I have always hated forced tutorials. They relegate everyone to the role of newcomer. Awakening’s opening sequence dislodged my fears, by letting me proceed forward into the action, while clearly labeling when new mechanics were introduced, and linking me to the appropriate help section tab. It was such a relief to avoid the “this is how you move on a grid” explanations, but more importantly, the game adequately illustrates how to perform any action if prompted.

The tutorials never affect the pacing in battle, and Awakening follows that lead with its overall structure. I always dictated the rate at which the story proceeded, or didn’t. I never felt rushed, and was never forced to jump from level to level. The game is framed by two large maps with points of interest.  These points include sidequests, active story missions, travelling merchants, town shops, and wandering enemies. Players could easily keep going from mission to mission ignoring every other factor on the map, though they wouldn’t get far. Likewise, players could dote on every merchant, baddy or town shop, leveling up, and looking for the best possible equipment, to maximize their  army’s efficiency. My playthrough was more of the later as I mined items, and fought enemies relentlessly to progress through the missions not because I had to but because I wanted to advance my support bonds as widely as possible.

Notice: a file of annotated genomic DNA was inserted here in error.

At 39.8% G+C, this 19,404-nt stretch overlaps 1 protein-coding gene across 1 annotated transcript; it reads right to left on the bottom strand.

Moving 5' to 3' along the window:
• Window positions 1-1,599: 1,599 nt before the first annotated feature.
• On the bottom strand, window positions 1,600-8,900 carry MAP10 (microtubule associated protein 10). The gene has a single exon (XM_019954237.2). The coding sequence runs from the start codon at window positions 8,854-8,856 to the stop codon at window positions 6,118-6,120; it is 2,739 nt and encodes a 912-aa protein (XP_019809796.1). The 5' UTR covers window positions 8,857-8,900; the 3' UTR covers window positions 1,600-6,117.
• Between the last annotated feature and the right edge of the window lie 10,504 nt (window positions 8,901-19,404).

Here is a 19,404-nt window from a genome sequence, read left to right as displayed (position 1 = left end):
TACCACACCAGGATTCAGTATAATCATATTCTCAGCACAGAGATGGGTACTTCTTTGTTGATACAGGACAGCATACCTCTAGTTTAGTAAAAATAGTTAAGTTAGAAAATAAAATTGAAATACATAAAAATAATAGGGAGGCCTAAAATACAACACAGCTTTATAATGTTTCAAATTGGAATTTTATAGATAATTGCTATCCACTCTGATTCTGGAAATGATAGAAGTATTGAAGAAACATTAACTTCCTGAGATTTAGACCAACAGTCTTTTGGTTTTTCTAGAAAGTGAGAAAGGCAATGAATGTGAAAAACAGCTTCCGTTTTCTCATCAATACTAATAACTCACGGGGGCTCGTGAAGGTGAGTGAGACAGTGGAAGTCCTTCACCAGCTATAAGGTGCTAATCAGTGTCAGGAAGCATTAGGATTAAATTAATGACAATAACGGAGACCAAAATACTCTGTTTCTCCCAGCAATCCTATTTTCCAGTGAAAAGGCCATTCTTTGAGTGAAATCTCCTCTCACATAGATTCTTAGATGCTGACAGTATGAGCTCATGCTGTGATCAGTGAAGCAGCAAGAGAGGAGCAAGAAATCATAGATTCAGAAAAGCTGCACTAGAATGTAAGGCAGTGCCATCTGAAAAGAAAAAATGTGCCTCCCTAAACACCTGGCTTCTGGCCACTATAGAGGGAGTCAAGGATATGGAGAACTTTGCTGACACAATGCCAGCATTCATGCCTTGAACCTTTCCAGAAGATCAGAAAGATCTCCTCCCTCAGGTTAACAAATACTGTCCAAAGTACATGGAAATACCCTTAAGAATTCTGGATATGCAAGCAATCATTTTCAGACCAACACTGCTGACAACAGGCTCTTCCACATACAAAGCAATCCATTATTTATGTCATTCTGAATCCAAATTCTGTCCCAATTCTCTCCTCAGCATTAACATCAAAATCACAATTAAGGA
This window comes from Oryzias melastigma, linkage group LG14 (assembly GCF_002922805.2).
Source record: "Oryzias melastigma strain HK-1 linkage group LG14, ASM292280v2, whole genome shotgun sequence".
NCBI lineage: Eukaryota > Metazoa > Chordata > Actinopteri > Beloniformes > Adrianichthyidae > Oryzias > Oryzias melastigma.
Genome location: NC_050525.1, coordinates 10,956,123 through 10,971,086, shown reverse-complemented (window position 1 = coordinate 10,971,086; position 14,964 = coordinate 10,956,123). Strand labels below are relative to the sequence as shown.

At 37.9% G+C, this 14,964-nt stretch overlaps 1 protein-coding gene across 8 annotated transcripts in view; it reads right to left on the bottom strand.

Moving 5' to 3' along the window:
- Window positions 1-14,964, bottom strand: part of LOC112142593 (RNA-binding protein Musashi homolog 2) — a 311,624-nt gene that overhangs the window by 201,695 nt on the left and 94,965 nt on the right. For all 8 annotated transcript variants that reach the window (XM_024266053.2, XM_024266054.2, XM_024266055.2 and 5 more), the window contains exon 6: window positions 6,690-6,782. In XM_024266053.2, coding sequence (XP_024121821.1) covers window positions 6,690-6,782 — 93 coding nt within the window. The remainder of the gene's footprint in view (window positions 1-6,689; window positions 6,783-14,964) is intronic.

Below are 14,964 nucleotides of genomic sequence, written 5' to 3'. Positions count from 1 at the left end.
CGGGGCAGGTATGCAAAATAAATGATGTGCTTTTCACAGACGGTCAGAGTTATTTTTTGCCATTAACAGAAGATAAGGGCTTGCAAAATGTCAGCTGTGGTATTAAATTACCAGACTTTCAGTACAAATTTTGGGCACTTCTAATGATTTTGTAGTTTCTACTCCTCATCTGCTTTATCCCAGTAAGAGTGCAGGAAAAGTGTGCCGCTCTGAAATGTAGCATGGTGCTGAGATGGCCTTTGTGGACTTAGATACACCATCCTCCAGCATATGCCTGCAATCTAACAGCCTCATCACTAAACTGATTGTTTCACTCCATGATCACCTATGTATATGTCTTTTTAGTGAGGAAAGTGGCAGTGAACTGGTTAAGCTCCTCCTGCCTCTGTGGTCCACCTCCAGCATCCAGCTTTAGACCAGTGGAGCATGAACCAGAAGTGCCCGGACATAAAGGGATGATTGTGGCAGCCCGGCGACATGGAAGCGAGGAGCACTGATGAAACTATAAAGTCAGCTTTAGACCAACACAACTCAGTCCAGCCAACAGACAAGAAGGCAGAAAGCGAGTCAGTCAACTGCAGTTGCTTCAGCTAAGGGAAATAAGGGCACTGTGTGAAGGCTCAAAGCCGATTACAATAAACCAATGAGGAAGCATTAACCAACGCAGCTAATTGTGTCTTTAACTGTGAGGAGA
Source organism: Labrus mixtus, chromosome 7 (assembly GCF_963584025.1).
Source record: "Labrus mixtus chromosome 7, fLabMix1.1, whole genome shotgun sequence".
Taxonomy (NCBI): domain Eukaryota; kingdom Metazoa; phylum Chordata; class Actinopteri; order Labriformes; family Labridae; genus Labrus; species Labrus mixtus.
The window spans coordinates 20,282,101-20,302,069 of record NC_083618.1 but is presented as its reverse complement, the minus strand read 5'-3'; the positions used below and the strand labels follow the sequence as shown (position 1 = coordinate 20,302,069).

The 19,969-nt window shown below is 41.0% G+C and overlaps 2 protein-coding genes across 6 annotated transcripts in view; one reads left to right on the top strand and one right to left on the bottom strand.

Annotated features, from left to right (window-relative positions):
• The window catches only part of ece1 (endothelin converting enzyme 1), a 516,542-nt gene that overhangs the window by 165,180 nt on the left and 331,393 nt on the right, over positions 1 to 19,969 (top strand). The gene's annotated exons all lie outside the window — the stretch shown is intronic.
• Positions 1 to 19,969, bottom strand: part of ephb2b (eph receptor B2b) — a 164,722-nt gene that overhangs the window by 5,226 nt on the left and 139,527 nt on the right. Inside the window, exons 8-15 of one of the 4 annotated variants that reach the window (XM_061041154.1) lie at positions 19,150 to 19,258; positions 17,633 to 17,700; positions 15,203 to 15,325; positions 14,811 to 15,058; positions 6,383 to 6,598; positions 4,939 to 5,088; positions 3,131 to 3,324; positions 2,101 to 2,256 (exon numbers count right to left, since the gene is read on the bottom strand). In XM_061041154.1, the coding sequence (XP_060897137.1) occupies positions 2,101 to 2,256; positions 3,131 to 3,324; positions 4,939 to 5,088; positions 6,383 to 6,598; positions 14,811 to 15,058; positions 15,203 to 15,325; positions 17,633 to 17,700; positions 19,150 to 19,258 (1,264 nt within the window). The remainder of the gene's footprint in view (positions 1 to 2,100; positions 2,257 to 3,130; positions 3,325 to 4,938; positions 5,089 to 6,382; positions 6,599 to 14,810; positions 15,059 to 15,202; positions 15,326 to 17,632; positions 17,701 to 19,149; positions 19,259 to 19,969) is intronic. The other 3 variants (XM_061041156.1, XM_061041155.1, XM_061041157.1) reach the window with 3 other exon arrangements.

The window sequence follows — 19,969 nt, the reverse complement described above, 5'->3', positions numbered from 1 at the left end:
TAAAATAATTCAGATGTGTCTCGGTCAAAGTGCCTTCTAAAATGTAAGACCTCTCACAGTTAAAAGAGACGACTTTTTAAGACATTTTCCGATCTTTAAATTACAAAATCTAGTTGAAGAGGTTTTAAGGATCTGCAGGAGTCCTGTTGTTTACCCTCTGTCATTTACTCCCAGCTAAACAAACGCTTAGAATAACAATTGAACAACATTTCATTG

Fire Emblem: Awakening kept my attention because of its excellent localization mixed with the mechanics that promoted character development. Nintendo’s promise of continual DLC means that the publisher views the game as more of a service than a standalone product. Execution will be essential to this mindset, though Nintendo has produced several DLC packages, and if appropriately done, I dont’ see myself putting down Awakening anytime soon.


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Author: Kem Alily View all posts by